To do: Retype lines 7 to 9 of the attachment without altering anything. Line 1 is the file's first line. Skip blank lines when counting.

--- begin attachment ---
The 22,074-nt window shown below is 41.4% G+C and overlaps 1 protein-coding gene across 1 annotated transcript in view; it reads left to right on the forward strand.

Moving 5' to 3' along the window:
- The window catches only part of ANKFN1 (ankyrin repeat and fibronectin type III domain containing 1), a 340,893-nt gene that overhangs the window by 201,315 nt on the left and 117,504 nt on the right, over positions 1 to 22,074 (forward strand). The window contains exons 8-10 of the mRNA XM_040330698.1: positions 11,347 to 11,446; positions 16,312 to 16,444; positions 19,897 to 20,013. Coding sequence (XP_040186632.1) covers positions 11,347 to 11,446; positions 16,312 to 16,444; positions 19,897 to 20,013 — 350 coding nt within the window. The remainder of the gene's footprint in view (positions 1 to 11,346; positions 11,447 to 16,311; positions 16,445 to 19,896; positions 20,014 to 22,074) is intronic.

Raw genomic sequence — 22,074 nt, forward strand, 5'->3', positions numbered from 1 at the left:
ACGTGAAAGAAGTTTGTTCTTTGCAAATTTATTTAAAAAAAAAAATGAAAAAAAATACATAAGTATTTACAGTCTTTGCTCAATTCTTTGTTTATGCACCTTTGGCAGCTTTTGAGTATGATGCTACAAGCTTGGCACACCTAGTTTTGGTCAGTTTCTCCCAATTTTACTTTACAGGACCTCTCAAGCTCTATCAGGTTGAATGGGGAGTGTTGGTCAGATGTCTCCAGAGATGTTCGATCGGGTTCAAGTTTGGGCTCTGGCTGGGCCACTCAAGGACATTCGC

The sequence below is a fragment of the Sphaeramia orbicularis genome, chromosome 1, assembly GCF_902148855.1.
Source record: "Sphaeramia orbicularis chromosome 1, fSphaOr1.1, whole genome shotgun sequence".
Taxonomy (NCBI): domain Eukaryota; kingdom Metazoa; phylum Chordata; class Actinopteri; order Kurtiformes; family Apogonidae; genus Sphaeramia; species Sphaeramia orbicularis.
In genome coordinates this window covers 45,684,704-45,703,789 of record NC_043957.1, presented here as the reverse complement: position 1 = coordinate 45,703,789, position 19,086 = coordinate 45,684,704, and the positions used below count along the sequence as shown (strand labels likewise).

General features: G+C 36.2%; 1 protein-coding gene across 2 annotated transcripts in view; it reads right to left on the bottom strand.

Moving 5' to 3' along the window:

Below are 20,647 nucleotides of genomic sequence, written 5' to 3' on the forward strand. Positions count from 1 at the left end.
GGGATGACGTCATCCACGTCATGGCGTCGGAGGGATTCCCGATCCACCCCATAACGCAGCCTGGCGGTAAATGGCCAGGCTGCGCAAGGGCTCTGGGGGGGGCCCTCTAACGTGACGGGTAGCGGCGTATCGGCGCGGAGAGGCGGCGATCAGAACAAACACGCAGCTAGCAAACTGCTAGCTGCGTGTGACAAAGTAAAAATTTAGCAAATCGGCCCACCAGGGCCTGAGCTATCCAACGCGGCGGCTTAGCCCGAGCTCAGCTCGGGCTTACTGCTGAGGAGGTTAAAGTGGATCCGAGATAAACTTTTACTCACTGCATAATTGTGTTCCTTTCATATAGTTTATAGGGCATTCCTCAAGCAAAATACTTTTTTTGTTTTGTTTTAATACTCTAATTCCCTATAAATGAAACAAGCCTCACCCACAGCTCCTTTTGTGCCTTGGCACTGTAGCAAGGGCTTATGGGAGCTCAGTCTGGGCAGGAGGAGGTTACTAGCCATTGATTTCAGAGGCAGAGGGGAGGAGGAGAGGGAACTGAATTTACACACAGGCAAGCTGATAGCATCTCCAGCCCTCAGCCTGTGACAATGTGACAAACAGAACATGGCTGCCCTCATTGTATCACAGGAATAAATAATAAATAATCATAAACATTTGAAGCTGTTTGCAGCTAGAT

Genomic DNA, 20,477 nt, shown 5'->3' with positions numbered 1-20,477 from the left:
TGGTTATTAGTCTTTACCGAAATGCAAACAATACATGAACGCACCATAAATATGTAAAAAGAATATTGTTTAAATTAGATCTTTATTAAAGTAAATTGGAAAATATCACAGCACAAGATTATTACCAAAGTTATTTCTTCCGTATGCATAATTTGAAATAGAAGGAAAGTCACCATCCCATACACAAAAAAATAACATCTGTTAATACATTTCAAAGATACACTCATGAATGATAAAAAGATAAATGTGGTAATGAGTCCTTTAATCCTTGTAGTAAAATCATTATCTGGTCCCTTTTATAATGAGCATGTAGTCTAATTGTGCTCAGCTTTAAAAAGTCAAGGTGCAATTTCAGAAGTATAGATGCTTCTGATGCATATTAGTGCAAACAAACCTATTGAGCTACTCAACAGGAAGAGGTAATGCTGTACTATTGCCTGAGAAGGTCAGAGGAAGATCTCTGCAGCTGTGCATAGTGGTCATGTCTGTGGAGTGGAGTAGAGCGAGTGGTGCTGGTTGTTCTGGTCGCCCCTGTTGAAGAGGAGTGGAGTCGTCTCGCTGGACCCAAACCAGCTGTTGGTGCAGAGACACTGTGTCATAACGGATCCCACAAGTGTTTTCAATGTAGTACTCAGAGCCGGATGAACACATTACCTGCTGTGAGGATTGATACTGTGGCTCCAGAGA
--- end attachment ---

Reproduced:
Source record: "Sphaeramia orbicularis chromosome 1, fSphaOr1.1, whole genome shotgun sequence".
Taxonomy (NCBI): domain Eukaryota; kingdom Metazoa; phylum Chordata; class Actinopteri; order Kurtiformes; family Apogonidae; genus Sphaeramia; species Sphaeramia orbicularis.
In genome coordinates this window covers 45,684,704-45,703,789 of record NC_043957.1, presented here as the reverse complement: position 1 = coordinate 45,703,789, position 19,086 = coordinate 45,684,704, and the positions used below count along the sequence as shown (strand labels likewise).